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Eagletail Mountains

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   Events     Weather     Writer's Cafe     City Profiles     Life in the Desert      Local Happenings

Home                   Animals                   Desert Map                     Photography                What's New?

   Events     Weather     Writer's Cafe     City Profiles     Life in the Desert      Local Happenings

Court House Rock

Petroglyph's

Court House Rock
Court House Rock
Eagletail Mountains Wilderness
Eagletail Mountains Wilderness
Eagletail Mountains Wilderness
Eagletail Mountains Wilderness
Indian Grinding Rock
Eagletail Wilderness BLM Sign
Petroglyphs
Petroglyphs
Petroglyphs
Petroglyphs
Petroglyphs

Wikimapia Map

Interactive Map

   This daytrip in the desert is located in the Eagletail Mts. See the map below. We heard about this area and the multitude of petroglyphs near Indian Springs from George Campbell an old miner, prospector, that used to drive to the petroglyps in a jeep, today you have to hike into the area. It is a Wilderness area on BLM property.
   The photo above is Court House Rock, the most prominent mountain in the area. Taken from the north side on Gas Line Road. The photo to the left is the back side of the mountain. This is a pretty remote area and the hike is about 2 miles but is fairly easy. Take a lot of water with you. You'll need a topo map to find the Indian Springs water hole that is maintained by the Arizona Game & Fish Dept.
   As you can see this trail is pretty flat and there is nothing strenuous about the hike. You will have to park and leave your vehicle out at the Eagletail Wilderness sign shown above.
   Along the way if you look at the mountains to the west you'll see many caves that would probably be worth investigating. They don't appear to have been disturbed much as there are no trails in to them.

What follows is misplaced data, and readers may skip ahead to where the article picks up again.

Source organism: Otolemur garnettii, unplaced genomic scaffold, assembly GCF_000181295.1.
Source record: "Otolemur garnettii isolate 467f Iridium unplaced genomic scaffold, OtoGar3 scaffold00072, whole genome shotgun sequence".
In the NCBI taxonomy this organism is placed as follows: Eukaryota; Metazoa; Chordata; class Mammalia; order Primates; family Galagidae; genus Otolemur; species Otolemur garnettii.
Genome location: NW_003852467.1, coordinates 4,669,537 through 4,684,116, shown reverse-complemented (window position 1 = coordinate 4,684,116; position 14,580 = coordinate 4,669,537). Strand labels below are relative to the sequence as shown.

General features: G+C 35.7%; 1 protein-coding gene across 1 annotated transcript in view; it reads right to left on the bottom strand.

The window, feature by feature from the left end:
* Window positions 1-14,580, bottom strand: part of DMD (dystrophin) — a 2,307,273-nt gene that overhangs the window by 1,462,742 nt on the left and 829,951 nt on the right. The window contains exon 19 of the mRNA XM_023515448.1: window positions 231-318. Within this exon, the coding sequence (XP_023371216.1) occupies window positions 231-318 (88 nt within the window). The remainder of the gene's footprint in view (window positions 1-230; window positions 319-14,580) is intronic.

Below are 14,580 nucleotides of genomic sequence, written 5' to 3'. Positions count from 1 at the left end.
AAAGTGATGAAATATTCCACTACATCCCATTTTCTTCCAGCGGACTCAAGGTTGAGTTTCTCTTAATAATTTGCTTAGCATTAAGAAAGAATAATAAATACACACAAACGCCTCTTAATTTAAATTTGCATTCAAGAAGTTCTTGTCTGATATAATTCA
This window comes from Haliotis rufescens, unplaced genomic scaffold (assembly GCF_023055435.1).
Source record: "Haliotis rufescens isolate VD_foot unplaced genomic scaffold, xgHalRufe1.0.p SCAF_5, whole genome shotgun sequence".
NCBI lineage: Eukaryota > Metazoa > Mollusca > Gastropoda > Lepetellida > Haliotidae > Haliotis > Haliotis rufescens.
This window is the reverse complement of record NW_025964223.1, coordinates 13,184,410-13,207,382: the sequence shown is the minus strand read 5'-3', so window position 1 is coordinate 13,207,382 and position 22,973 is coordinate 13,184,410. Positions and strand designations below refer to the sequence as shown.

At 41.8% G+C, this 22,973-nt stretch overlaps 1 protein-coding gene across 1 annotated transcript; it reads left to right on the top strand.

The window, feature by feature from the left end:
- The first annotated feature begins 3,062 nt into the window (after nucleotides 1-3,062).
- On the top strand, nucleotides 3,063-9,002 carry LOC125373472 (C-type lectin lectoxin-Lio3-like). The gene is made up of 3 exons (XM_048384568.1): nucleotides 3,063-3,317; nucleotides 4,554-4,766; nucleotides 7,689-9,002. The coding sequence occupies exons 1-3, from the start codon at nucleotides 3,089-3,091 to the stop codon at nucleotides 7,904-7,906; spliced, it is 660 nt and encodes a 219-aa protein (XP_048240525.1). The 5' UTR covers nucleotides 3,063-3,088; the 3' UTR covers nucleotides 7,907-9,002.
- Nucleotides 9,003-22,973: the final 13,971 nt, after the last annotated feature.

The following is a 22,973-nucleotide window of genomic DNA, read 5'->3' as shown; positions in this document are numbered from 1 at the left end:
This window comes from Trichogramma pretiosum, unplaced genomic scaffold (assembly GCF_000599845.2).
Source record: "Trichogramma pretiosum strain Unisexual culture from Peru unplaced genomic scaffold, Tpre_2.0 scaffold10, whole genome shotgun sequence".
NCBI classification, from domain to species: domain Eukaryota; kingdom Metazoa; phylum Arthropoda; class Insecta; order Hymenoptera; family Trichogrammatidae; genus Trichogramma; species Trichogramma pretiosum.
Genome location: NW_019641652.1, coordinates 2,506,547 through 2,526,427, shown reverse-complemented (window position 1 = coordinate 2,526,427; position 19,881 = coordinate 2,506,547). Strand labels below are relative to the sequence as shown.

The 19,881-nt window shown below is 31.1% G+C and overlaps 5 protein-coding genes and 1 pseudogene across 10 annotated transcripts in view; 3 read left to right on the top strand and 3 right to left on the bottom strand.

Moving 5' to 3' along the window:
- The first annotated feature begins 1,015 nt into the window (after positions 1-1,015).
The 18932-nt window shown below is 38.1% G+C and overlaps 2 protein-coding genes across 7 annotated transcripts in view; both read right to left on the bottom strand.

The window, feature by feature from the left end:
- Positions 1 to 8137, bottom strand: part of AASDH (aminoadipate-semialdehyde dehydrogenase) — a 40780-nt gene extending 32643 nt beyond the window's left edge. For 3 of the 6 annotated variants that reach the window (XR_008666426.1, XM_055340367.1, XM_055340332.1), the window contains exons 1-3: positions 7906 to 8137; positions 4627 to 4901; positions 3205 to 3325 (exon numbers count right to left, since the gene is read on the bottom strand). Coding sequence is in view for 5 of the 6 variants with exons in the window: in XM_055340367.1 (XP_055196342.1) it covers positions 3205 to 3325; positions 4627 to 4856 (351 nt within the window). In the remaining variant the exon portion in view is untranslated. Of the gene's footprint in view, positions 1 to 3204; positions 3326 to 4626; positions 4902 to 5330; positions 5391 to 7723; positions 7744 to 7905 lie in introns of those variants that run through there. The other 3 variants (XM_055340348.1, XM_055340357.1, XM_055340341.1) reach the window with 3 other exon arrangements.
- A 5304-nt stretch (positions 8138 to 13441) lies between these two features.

You'll have to start this trip from Gas Line Road, owned by the El Paso Natural Gas Co. They maintain the road to service the pumps along the buried gas line. This road parellels Interstate 10 from Quartzsite to Phoenix, on the south side of the Interstate The wash to the right is the first wash you have to hike up to get to Indian Springs. The trail in most places looks like an old Jeep trail.
   This is the area your looking for. The petroglyphs are in the rocks and cliff face shown here. This is looking north and to the south is the Indian Springs water hole. The water hole is fenced in to keep the water safe for wildlife. There is another water source nearby, hidden under a big flat rock in the wash. We've never been able to find it, although we were assured by George Campbell that it does exist.
   An Indian grinding rock hole in the bedrock near where we were standing when we took the photo above. There are several of these holes in this area. This was a popular spot for the Indians as signs can be found all through the area.
   Looking down from up next to the cliff face where the petroglyphs are, you can see the two major washes that feed into a narrower canyon below. In the narrow canyon below is where the running stream is suppose to be -- hidden under a big flat rock.
   Here are 5 photos of some of the many petroglyphs found up near and on the cliff face. A lot of the cliff face has fallen away and now the petroglyphs are laying down just below the cliff. There are still a lot of drawings on the cliff itself. As you can see there is quite a variation of drawing styles involved here, making us think that this was an Indian message board for a long time, maybe hundreds of years. I'm sure that they stopped in this area because of the springs and availability of water and game.
   If you like petroglyphs then this is really worth the hike in to see them. Don't forget to look for the running underground stream. George said he never would have found it if he hadn't sat on the rock while eating lunch. He heard the water running underneath him.
                 Have fun --------
   The petroglyphs are located in the lower left hand corner of the map below, mouse over it......
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